2. Rob’s response: As a beginning sailor starting my sailing journey, how much can I learn in a week?

While many Barefoot Offshore Sailing School participants come with some sailing experience, others arrive with little or no experience as crew or helmperson on a sailboat.  We welcome people with any experience level.  Whatever experience and skills you arrive with, you are guaranteed to leave with more!

Many guests who sign up for our Basic or Catamaran Cruise and Learn courses ask how far they can progress?  Here are some perspectives on that question.

Your sailing journey

I think of sailing knowledge and skills as a continuum or journey.  As an Offshore instructor, I have the highest cruising instructor qualifications that ASA and Sail Canada offer, but I’m still on the sailing learning journey, continuing to upgrade my knowledge and skills.

If you are a novice sailor, with little or no previous experience, you are close to the beginning of that journey.

Sailing journey milestones

The first key milestone along your journey is when you have acquired the knowledge, skills and experience to be able to safely skipper a boat for a day-sail with precious cargo: family and friends on board.  (This is the equivalent of Sail Canada Basic, or ASA 101 and for some, ASA 103).  As skipper, you have total responsibility for the safety and well-being of everyone on board.  Based on my instructing experience to date, both in Canada and here in St. Vincent, around 2/3s of people who are novice sailors can achieve SC Basic Cruising or ASA 101 in a week, and some can progress to ASA 103. However, that also means that 1/3 of novice sailors need a bit more time and experience to reach these levels.

The next key milestone along your journey is when you have acquired the knowledge, skills and experience to be able to safely skipper or charter a boat for a multi-day cruise with precious cargo: family and friends on board. (This is the equivalent of Sail Canada Intermediate, or ASA 104). As a skipper in this context,  in addition to total responsibility for the safety and well-being of everyone, you have total responsibility for a yacht worth several hundred thousand dollars. Based on my instructing experience to date, lots of course participants who have previous sailing experience can get there in a week, but in all the courses I have taught, only 1 or 2 novice sailors have managed to make that much progress in a week. There is just too much to learn for most novices to achieve that in a few days.

The levels beyond that, ASA 106 or Sail Canada Advanced, require much greater knowledge, skills and experience.  There is no possibility for a novice to get to those levels in a week. FYI, I progressed quickly to SC Advanced, but I already had 12,000 miles of cruising in my resume by then.  You don’t need that much experience to be successful at progressing to Advanced, but you definitely need to have skippered a number of cruises and have several hundred miles of experience as skipper before it is feasible to pass an Advanced course.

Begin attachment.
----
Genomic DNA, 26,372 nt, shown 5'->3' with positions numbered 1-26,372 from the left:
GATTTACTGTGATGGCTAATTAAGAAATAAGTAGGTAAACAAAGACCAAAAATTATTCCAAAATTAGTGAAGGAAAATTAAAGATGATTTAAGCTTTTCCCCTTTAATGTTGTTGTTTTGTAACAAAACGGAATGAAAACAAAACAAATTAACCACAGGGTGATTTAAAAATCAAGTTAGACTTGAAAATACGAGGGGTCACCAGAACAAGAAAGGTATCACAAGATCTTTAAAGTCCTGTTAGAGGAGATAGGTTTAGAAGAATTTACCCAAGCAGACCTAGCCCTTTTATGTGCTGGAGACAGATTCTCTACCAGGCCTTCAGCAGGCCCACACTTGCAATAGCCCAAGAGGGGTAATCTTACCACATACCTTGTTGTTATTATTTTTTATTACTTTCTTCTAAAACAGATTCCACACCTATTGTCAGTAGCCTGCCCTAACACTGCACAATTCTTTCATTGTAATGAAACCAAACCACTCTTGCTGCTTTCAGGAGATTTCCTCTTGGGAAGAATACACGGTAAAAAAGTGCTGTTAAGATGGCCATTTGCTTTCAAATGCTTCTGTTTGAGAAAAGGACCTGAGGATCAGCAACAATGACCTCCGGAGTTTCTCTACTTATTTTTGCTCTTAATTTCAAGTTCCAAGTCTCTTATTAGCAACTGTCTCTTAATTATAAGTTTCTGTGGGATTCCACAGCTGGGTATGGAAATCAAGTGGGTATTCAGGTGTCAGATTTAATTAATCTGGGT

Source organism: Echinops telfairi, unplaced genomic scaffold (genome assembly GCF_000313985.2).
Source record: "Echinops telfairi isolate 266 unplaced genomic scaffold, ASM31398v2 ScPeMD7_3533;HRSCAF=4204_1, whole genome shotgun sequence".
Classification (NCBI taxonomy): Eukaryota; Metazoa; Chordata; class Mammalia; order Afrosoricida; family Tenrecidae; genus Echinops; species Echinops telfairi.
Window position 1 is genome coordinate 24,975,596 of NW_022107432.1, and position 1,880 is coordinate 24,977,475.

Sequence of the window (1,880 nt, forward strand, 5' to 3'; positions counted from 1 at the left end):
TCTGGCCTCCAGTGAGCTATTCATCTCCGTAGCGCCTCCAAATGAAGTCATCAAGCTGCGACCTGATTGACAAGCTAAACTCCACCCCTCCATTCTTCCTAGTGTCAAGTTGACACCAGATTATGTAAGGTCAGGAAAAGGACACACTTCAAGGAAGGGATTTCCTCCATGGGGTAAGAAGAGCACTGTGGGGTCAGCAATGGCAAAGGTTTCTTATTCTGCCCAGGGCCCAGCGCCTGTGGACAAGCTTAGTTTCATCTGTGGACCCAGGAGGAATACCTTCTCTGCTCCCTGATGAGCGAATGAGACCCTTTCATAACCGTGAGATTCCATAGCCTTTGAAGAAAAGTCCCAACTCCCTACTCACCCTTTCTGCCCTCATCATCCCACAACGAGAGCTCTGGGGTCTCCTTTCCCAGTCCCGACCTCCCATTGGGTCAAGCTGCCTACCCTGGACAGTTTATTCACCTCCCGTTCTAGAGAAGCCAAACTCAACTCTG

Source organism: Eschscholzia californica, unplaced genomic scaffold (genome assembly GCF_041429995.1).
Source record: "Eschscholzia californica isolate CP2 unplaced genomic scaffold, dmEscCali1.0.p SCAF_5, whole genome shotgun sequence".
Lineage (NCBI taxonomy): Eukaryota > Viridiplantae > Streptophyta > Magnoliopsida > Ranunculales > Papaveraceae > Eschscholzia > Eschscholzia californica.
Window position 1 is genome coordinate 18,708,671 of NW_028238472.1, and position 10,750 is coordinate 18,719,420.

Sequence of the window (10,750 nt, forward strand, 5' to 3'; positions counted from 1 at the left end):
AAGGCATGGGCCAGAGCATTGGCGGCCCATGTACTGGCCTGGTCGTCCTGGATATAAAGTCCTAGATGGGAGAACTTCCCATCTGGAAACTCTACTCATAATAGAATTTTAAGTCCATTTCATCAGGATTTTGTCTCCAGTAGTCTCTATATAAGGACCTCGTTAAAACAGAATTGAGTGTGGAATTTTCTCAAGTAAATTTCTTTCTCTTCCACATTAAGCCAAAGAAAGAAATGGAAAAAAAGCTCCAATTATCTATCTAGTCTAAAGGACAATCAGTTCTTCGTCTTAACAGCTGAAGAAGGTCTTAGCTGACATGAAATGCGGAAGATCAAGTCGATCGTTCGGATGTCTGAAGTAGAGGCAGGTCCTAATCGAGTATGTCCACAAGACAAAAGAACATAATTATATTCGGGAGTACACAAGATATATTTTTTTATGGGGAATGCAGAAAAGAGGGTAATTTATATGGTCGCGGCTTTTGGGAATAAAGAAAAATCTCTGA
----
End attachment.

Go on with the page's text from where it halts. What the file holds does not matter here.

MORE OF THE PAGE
As a novice sailor, where should I start?

For novice sailor, what I recommend is that you join one of our Cruise and Learn courses focusing on ASA 101-104, or Sail Canada Basic and Intermediate.  (The Sail Canada option is available if the instructor on board has SC qualifications in addition to ASA qualifications.)  As a novice sailor, your realistic expectation in that first week would be to be certified for ASA 101 and possibly 103, or Sail Canada Basic, and make some progress toward 104 or Sail Canada Intermediate certification on a subsequent visit.  (You could also consider learning on a catamaran.  Most instructors agree that there are advantages to starting out on a monohull, but we have also taught many novices to sail on a catamaran first.)

In a future visit, you can focus on completing 104 / SC Intermediate, and consider adding ASA 114 or the Sail Canada Catamaran endorsement if you are looking to become proficient at sailing a catamaran.  At the end of that second week of instruction, you could potentially have built the knowledge and skills you need to charter a boat for future adventures.


Good luck with your journey.  I’m working on the next stage of my own sailing journey, and continue to take great satisfaction on helping others progress on theirs.

Rob McLean is an ASA and Sail Canada Advanced and Offshore Instructor, a Sail Canada Senior Instructor Evaluator, an ASA Master Instructor, and Barefoot Offshore Sailing School Lead Instructor and Coordinator